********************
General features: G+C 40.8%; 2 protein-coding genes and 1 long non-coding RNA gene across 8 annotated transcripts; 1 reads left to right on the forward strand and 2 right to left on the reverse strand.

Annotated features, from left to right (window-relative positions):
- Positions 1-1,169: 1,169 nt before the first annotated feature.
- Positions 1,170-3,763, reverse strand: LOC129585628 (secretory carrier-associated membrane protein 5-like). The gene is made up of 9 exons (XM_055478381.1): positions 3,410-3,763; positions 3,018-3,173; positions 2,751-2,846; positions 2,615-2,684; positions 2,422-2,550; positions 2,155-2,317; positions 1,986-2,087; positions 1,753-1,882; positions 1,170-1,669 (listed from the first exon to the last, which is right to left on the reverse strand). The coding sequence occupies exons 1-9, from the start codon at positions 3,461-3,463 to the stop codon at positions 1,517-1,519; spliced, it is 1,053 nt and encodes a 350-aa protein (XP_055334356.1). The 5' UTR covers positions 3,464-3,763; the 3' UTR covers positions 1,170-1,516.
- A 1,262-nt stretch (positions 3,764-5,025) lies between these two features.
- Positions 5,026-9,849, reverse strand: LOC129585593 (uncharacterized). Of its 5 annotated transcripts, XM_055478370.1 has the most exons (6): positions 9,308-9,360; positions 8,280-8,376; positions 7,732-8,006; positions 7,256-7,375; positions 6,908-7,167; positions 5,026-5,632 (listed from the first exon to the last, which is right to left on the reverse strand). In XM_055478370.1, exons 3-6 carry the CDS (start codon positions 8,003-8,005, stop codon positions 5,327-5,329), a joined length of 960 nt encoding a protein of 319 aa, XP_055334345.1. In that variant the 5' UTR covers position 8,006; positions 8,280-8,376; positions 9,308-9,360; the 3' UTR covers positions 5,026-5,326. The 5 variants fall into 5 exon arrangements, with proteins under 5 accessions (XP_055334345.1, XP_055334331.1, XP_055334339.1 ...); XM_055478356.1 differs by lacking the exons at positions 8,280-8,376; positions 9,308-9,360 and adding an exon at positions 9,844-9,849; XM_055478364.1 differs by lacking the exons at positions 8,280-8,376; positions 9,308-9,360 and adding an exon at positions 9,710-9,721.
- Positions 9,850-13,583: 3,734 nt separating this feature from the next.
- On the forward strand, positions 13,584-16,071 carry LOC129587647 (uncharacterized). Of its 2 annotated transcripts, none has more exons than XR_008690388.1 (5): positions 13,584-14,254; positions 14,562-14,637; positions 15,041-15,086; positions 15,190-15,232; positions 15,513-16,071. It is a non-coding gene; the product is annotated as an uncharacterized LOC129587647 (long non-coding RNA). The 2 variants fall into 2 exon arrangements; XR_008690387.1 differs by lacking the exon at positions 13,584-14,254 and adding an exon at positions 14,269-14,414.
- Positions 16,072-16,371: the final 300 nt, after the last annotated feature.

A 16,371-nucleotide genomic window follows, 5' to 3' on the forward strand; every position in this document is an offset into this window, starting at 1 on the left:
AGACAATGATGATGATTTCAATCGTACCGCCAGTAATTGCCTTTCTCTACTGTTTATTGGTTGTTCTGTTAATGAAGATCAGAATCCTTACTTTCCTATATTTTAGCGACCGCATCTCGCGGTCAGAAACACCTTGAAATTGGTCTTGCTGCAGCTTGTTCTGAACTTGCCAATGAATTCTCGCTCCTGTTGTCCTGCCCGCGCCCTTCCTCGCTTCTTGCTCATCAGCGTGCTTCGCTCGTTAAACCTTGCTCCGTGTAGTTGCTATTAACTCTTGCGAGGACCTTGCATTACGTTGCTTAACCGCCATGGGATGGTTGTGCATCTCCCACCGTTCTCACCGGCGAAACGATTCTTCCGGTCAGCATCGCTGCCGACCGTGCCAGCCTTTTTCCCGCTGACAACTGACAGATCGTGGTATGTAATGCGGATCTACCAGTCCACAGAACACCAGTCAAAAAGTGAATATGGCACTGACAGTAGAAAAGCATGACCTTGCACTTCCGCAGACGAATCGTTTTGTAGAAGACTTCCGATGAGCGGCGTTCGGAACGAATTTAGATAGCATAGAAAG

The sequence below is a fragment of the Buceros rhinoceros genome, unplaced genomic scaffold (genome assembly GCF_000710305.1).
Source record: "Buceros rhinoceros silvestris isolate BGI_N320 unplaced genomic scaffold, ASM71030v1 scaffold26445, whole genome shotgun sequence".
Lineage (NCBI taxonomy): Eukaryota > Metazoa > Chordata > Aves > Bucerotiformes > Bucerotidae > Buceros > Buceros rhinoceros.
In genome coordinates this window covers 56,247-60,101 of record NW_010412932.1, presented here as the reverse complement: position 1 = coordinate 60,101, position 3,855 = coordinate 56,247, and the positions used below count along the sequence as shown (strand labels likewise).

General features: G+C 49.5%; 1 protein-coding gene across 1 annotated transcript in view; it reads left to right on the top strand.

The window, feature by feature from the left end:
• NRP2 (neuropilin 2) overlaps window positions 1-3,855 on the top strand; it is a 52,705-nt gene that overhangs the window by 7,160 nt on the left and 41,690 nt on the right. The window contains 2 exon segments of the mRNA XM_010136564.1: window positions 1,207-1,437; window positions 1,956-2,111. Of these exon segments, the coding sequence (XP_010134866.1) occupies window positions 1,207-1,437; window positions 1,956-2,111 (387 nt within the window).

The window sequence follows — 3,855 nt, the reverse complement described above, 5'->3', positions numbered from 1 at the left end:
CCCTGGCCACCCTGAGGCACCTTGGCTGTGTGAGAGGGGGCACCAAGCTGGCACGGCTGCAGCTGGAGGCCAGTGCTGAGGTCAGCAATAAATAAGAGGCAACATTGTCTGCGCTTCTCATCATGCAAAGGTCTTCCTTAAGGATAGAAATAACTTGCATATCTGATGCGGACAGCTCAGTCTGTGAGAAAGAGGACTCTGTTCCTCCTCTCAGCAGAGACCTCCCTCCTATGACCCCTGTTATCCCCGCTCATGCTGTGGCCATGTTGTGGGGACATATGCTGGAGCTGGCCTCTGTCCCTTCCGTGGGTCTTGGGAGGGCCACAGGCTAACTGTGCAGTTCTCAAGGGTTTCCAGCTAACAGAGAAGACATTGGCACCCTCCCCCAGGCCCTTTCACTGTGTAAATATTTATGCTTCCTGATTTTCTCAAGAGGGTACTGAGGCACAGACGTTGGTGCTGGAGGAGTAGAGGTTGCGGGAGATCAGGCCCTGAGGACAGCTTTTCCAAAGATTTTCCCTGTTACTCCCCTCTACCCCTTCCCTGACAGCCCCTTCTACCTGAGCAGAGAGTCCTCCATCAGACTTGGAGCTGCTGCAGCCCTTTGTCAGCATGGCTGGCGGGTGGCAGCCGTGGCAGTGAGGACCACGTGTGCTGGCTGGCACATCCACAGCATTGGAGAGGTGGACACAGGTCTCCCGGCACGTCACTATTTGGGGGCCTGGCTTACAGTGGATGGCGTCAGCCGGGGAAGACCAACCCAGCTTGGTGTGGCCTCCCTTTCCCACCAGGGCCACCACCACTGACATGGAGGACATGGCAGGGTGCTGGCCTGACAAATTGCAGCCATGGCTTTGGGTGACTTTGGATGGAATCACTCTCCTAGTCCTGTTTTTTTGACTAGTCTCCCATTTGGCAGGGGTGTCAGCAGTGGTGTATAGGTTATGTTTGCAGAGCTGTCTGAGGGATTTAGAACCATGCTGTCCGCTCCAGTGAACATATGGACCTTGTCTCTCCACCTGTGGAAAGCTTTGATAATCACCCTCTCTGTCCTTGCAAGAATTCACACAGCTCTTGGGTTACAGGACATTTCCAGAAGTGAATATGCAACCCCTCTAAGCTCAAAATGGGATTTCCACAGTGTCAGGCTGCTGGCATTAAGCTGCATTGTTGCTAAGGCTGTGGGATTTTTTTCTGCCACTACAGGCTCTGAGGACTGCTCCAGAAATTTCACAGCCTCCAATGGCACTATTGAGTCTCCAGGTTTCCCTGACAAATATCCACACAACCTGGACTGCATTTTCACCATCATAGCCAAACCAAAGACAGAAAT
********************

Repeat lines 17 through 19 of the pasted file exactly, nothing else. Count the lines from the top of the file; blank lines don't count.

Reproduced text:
The window, feature by feature from the left end:
• NRP2 (neuropilin 2) overlaps window positions 1-3,855 on the top strand; it is a 52,705-nt gene that overhangs the window by 7,160 nt on the left and 41,690 nt on the right. The window contains 2 exon segments of the mRNA XM_010136564.1: window positions 1,207-1,437; window positions 1,956-2,111. Of these exon segments, the coding sequence (XP_010134866.1) occupies window positions 1,207-1,437; window positions 1,956-2,111 (387 nt within the window).

The window sequence follows — 3,855 nt, the reverse complement described above, 5'->3', positions numbered from 1 at the left end: